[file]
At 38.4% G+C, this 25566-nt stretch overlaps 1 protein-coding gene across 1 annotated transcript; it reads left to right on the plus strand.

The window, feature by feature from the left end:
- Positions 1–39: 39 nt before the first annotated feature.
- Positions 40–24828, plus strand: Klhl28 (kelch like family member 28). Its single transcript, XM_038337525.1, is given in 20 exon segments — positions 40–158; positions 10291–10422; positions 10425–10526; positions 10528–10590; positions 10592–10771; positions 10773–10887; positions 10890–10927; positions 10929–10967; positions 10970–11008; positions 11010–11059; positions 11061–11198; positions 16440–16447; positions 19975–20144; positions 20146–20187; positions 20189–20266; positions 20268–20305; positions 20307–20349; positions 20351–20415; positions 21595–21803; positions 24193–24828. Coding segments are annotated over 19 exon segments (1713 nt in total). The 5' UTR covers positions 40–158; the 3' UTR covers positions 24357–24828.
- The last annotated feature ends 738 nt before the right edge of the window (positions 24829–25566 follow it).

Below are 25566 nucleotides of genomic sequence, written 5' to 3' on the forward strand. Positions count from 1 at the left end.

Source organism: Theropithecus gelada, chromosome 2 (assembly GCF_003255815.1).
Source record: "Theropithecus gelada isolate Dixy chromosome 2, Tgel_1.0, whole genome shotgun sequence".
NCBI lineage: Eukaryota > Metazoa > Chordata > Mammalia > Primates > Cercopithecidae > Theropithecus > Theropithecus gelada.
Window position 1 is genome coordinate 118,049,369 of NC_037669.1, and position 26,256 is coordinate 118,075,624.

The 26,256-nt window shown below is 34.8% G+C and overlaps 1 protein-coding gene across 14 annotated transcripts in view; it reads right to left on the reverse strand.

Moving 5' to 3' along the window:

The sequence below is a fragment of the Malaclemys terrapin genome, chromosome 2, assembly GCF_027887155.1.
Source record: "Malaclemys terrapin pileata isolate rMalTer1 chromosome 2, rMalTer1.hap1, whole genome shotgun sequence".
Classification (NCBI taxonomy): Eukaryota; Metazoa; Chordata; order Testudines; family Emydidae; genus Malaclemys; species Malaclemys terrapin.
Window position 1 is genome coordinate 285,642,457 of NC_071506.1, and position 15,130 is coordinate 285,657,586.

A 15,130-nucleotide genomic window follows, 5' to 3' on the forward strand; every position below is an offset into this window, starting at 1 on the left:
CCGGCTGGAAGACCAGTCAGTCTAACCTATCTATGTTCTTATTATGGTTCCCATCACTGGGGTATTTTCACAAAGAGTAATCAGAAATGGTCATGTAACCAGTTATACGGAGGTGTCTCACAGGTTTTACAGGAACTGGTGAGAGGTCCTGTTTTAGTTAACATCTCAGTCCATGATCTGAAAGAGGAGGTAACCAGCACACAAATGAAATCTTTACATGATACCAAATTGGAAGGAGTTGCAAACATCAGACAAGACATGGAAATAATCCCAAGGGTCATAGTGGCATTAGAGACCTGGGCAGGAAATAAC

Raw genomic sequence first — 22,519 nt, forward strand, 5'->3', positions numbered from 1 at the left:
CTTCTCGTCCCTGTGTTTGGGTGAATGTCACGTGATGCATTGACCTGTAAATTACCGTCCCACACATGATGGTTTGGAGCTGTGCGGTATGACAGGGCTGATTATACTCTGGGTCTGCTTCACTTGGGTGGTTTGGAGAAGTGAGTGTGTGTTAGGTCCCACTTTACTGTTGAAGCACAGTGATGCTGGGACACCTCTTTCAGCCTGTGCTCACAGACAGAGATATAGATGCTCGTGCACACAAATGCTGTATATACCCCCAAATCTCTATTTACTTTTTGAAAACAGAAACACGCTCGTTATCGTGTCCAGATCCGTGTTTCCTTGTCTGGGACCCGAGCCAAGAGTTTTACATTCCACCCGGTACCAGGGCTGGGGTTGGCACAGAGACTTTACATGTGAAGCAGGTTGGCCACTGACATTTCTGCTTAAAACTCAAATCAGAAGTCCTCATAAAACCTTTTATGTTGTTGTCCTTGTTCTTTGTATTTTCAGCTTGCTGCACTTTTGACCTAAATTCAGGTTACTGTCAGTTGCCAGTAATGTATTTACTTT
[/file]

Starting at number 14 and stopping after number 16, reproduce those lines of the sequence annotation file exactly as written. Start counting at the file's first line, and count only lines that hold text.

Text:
Source record: "Malaclemys terrapin pileata isolate rMalTer1 chromosome 2, rMalTer1.hap1, whole genome shotgun sequence".
Classification (NCBI taxonomy): Eukaryota; Metazoa; Chordata; order Testudines; family Emydidae; genus Malaclemys; species Malaclemys terrapin.
Window position 1 is genome coordinate 285,642,457 of NC_071506.1, and position 15,130 is coordinate 285,657,586.